The Mill on the Floss also gives a fine picture of village life. This novel is one of George Eliot's most earnest productions. She exhibits one side of her own intense, brooding girlhood, in the passionate heroine, Maggie Tulliver. There is in this tragic story a wonderfully subtle revelation of a young nature, which is morbid, ambitious, quick of intellect, and strong of will, and which has no hand firm enough to serve as guide at the critical period of her life.
Silas Marner, artistically considered, is George Eliot's masterpiece. In addition to the ruddy glow of life in the characters, there is an idyllic beauty about the pastoral setting, and a poetic, half mystic charm about the weaver's manner of connecting his gold with his bright-haired Eppie. The slight plot is well planned and rounded, and the narrative is remarkable for ease and simplicity.
Romola (1863) is a much bolder flight. It is an attempt to present Florence of the fifteenth century, to contrast Savonarola's ardent Christianity with the Greek aestheticism of the Medicis, and to show the influence of the time upon two widely different characters, Romola and Tito Melema. This novel is the greatest intellectual achievement of its author; but it has neither the warmth of life, nor the vigor of her English stories. Though no pains is spared to delineate Romola, Tito, and the inspiring monk, Savonarola, yet they do not possess the genuineness and reality that are felt in her Warwickshire characters.
Middlemarch (1871-1872) and Daniel Deronda (1876) marked the decline of George Eliot's powers. Although she still possessed the ability to handle dialogue, to analyze subtle complex characters, and to attain a philosophical grasp of the problems of existence, yet her weakening powers were shown in the length of tedious passages, in an undue prominence of ethical purpose, in the more studied and, on the whole, duller characters, and in the prolixity of style.
George Eliot's poetry does not bear comparison with her prose. The Spanish Gypsy (1868) is her most ambitious poem, and it contains some fine dramatic passages. Her most beautiful poem is the hymn beginning:—
“Oh, may I join the choir invisible
Of those immortal dead who live again
In minds made better by their presence!”
There is a strain of noble thought and lofty feeling in her poems, and she rises easily to the necessary passion and fervor of verse; but her expression is hampered by the metrical form.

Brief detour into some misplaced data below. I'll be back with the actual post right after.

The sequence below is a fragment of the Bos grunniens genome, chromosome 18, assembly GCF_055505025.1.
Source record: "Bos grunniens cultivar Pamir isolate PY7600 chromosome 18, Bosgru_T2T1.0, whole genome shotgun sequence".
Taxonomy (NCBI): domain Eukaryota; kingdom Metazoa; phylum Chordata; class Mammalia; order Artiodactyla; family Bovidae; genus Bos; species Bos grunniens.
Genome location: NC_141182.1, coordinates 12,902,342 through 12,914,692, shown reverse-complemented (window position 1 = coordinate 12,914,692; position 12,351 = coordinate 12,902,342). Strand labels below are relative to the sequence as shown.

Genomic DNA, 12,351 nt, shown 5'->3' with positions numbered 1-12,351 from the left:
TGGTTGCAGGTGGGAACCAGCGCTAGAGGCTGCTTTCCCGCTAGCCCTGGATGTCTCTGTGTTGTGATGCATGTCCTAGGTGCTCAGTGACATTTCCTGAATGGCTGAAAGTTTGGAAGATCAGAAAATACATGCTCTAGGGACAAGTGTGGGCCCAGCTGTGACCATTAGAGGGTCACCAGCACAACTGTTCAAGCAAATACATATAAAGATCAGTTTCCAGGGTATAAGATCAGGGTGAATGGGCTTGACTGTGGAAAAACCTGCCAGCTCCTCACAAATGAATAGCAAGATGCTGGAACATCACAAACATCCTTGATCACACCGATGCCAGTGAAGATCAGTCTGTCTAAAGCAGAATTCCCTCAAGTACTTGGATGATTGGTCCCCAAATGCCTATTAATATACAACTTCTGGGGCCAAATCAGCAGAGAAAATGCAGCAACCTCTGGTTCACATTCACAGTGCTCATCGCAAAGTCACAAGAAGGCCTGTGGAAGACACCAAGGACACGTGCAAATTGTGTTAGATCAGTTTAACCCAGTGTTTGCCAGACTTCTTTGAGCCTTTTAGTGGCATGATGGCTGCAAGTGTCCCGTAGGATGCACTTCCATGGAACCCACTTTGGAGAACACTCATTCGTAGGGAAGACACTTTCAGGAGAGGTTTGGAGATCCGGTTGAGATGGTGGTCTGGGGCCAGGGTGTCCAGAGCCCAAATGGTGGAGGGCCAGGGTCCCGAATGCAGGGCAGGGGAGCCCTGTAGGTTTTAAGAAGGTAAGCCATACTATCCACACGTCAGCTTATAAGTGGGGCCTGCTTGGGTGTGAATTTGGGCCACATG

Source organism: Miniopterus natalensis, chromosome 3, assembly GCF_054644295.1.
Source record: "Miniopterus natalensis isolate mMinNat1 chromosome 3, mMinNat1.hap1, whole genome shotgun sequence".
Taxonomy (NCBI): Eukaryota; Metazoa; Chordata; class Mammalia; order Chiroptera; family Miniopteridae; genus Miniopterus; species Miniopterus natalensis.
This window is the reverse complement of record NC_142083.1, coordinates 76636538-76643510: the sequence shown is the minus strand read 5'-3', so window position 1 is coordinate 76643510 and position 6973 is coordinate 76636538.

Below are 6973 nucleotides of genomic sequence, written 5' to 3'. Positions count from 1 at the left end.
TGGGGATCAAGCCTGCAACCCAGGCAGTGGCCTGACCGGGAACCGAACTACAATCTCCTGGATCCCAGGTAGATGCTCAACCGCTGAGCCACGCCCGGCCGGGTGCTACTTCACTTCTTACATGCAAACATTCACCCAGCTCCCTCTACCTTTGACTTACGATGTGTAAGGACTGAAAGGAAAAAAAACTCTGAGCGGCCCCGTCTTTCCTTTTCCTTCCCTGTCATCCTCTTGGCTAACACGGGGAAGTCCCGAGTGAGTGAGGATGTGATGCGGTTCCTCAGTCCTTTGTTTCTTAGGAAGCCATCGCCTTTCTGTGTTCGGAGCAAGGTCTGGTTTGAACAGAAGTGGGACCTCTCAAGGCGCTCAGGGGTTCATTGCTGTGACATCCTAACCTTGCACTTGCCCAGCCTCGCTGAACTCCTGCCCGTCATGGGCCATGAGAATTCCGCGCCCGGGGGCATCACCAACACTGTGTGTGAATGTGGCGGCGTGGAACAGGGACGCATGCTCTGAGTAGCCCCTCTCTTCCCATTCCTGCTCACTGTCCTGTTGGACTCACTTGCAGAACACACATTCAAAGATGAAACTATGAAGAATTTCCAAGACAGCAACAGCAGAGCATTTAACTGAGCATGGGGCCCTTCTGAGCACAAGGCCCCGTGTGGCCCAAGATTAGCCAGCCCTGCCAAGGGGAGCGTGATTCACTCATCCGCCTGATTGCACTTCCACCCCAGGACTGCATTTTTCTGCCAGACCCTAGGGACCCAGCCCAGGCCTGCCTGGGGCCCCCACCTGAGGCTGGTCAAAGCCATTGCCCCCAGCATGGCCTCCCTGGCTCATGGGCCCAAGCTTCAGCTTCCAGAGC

General Characteristics.—George Eliot is more strictly modern in spirit than either of the other two great contemporary novelists. This spirit is exhibited chiefly in her ethical purpose, her scientific sympathies, and her minute dissection of character.
Her writings manifest her desire to benefit human beings by convincing them that nature's laws are inexorable, and that an infraction of the moral law will be punished as surely as disobedience to physical laws. She strives to arouse people to a knowledge of hereditary influences, and to show how every deed brings its own results, and works, directly or indirectly, toward the salvation or ruin of the doer. She throws her whole strength into an attempt to prove that joy is to be found only in strict attendance upon duty and in self-renunciation. In order to carry home these serious lessons of life, she deals with powerful human tragedies, which impart a somberness of tone to all her novels. In her early works she treats these problems with artistic beauty; but in her later books she often forgets the artist in the moralist, and uses a character to preach a sermon.
The analytical tendency is pronounced in George Eliot's works, which exhibit an exhaustive study of the feelings, the thoughts, the dreams, and purposes of the characters. They become known more through description than through action.
A striking characteristic of her men and women is their power to grow. They do not appear ready-made and finished at the beginning of a story, but, like real human beings amid the struggles of life, they change for the better or the worse. Tito Melema in Romola is an example of her skill in evolving character. At the outset, he is a beautiful Greek boy with a keen zest for pleasure. His selfishness, however, which betrays itself first in ingratitude to his benefactor, leads step by step to his complete moral degradation. The consequences of his deeds entangle him finally in such a network of lies that he is forced to betray “every trust that was reposed in him, that he might keep himself safe.”
George Eliot occasionally brightens the seriousness of her works with humor. Her stories are not permeated with joyousness, like those of Dickens, nor do they ripple with quiet amusement, like the novels of Thackeray; but she puts witty and aphoristic sayings into the conversations of the characters. The scene at the “Rainbow” inn is bristling with mother wit. Mr. Macey observes:—
“'There's allays two 'pinions; there's the 'pinion a man has of
himsen, and there's the 'pinion other folks have on him. There'd be
two 'pinions about a cracked bell if the bell could hear
Great precision and scholarlike correctness mark the style of George Eliot. Her vocabulary, though large, is too full of abstract and scientific terms to permit of great flexibility and idiomatic purity of English. She is master of powerful figures of speech, original, epigrammatic turns of expression, and, sometimes, of a stirring eloquence.